The New Normal

Since 2014, Russia has aggressively tested NATO’s air defenses in Eastern Europe and the Arctic while simultaneously building up its military hardware in places like the Kaliningrad exclave and Crimea.

At the July 2016 NATO summit in Warsaw, Poland, alliance leaders announced the rotational deployment of four 1,000-troop-strong combat battalions — known as multinational battlegroups — to Poland, Estonia, Latvia, and Lithuania.

Those ongoing deployments have not been affected by COVID-19, NATO officials said.

A U.S. Air Force B-2 Spirit assigned to the 509th Bomb Wing, Whiteman Air Force Base, Missouri, is refueled by a KC-135 Stratotanker assigned to the 351st Aerial Refueling Squadron, RAF Mildenhall, during the Bomber Task Force training exercise over England, Aug. 29, 2019. Photo by Tech. Sgt. Emerson Nuñez/U.S. Air Force, courtesy of DVIDS.

Many military experts consider NATO’s Baltic deployments to be “tripwire forces,” presumably meant to deter Russia from an attack due to the risk of spurring a response by the entire Western alliance to defend its forward units.

NATO also fields a Very High Readiness Joint Task Force, comprising about 6,000 troops and based in Poland, which is tasked to “respond to emerging security challenges posed by Russia,” according to a statement on the alliance’s website.

As part of these ongoing efforts to deter Russian aggression in Europe, and with the novel coronavirus now in remission across much of the continent, the U.S. Army plans to reschedule some parts of the Defender-Europe 20 exercise for this summer.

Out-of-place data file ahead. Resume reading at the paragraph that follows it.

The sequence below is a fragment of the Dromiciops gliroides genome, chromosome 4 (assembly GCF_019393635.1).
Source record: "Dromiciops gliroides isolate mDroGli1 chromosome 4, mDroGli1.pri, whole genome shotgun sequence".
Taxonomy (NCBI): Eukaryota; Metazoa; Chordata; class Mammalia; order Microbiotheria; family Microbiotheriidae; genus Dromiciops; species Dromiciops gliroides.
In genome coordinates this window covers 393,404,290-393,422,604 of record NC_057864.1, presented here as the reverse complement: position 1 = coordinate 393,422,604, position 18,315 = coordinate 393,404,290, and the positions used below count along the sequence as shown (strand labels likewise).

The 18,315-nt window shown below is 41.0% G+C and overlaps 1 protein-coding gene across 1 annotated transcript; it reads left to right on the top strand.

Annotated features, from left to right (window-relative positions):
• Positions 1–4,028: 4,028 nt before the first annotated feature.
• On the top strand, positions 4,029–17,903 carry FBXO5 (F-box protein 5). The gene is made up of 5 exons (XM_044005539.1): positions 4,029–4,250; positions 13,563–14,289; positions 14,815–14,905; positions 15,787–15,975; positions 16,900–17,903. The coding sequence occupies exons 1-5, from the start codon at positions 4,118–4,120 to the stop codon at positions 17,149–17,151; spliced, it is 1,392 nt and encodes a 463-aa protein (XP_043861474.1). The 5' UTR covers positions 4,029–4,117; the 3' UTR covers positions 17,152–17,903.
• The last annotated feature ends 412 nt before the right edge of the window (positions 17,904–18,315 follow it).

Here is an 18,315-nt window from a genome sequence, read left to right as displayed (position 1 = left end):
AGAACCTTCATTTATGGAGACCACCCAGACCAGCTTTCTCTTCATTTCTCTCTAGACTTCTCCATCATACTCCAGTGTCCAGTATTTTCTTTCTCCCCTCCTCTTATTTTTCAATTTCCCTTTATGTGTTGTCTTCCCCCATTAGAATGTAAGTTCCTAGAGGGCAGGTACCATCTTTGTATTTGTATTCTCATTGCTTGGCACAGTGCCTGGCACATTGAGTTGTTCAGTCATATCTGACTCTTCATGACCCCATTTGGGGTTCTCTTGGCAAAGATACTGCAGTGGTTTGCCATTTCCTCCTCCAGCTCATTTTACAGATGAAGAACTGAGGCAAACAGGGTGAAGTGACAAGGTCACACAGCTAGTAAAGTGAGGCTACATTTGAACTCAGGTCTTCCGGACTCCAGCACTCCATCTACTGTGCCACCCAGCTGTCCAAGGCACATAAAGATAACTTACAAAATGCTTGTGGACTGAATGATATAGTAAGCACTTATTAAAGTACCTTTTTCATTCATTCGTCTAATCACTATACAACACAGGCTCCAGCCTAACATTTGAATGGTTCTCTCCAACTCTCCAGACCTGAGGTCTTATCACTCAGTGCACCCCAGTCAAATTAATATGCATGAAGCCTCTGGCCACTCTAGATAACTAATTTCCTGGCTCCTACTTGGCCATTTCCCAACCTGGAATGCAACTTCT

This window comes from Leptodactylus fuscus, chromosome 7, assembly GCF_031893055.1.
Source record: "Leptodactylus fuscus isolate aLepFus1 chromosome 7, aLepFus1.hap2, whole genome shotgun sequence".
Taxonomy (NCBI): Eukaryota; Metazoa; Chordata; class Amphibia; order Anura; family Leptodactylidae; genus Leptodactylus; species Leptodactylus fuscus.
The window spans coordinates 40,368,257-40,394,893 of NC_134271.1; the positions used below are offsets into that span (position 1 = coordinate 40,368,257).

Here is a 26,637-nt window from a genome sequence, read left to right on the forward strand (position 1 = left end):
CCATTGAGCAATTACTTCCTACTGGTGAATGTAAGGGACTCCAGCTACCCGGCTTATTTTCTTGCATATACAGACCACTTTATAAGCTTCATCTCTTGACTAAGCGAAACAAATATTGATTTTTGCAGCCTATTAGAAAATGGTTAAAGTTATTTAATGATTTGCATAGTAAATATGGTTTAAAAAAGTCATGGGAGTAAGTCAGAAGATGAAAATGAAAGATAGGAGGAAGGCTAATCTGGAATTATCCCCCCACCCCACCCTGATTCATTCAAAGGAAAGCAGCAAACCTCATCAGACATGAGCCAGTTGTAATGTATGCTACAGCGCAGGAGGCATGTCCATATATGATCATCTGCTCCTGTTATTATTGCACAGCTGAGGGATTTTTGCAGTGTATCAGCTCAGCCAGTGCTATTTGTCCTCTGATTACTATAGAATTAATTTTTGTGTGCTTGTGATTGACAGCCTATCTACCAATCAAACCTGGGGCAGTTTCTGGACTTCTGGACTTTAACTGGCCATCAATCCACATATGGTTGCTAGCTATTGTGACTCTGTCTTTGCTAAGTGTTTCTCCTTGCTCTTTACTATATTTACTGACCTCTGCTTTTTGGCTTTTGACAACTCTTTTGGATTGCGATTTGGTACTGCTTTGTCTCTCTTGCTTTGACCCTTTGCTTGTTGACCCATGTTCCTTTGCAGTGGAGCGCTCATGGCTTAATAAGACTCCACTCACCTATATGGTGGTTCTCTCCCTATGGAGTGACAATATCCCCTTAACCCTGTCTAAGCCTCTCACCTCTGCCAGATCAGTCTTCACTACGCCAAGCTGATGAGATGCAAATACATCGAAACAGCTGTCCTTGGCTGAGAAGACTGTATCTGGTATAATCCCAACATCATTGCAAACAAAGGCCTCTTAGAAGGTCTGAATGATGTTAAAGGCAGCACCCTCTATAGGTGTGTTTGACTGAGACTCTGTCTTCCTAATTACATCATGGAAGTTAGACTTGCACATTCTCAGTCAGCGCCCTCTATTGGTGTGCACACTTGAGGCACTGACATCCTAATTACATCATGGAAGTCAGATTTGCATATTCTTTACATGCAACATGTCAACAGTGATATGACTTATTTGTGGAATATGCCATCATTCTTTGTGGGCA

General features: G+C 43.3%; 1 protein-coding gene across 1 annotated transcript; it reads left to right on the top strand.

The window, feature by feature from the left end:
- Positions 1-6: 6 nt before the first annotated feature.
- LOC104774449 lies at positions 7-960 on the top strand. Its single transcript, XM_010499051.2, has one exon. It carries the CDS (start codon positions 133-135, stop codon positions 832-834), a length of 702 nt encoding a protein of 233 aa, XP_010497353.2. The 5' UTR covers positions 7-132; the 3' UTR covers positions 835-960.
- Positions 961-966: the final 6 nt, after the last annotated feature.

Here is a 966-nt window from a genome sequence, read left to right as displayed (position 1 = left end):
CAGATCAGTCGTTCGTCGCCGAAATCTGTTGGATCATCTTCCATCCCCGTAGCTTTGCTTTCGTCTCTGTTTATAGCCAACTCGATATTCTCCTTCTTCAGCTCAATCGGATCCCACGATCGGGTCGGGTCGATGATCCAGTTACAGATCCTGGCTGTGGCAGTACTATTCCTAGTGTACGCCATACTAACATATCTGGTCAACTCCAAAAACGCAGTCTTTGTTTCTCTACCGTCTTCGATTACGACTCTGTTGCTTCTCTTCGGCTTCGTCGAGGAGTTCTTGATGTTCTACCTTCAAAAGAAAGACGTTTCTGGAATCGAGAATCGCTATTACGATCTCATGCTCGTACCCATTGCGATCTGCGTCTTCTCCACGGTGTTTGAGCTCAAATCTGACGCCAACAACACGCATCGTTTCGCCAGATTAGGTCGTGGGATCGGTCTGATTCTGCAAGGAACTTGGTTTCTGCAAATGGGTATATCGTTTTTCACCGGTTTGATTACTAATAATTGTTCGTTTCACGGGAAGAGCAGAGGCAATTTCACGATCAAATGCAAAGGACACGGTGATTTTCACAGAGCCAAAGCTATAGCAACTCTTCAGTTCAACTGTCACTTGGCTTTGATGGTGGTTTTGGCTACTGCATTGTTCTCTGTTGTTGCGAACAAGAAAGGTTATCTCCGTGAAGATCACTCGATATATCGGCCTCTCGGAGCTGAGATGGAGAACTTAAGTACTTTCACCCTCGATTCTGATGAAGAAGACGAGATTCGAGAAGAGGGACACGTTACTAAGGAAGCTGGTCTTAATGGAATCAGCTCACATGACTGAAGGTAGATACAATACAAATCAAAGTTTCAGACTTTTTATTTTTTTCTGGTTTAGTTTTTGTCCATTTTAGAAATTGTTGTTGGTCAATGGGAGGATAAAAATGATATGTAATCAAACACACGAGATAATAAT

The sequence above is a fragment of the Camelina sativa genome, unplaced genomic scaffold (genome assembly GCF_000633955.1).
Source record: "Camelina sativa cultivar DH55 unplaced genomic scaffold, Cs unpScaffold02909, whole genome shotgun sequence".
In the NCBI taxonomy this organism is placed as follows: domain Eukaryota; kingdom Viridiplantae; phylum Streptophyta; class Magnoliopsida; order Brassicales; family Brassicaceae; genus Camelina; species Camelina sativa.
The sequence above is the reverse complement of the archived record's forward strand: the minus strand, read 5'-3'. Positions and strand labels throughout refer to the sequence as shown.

The U.S. Army and the Polish Ministry of Defense have announced an exercise for early June, which will include a Polish airborne operation and a U.S.-Polish division-size river crossing. The exercise — called Allied Spirit and originally scheduled for May — will include 4,000 U.S. soldiers and 2,000 Polish soldiers, according to U.S. Army Europe.

The 49th iteration of an annual exercise called Baltic Operations, or BALTOPS, is also scheduled to take place this month. Typically, BALTOPS comprises air, land, and sea components. This year, however, it will be an exclusively sea and air exercise, comprising units from 19 countries.

According to a U.S. Navy release: “This precaution allows units to enhance multinational operational cooperation, while ensuring that crews remain healthy, and ready to provide continuous regional security.”

Nolan Peterson
Nolan Peterson
Nolan Peterson is a senior editor for Coffee or Die Magazine and the author of Why Soldiers Miss War. A former US Air Force special operations pilot and a veteran of the wars in Afghanistan and Iraq, Nolan is now a conflict journalist and author whose adventures have taken him to all seven continents. In addition to his memoirs, Nolan has published two fiction collections. He lives in Kyiv, Ukraine, with his wife, Lilya.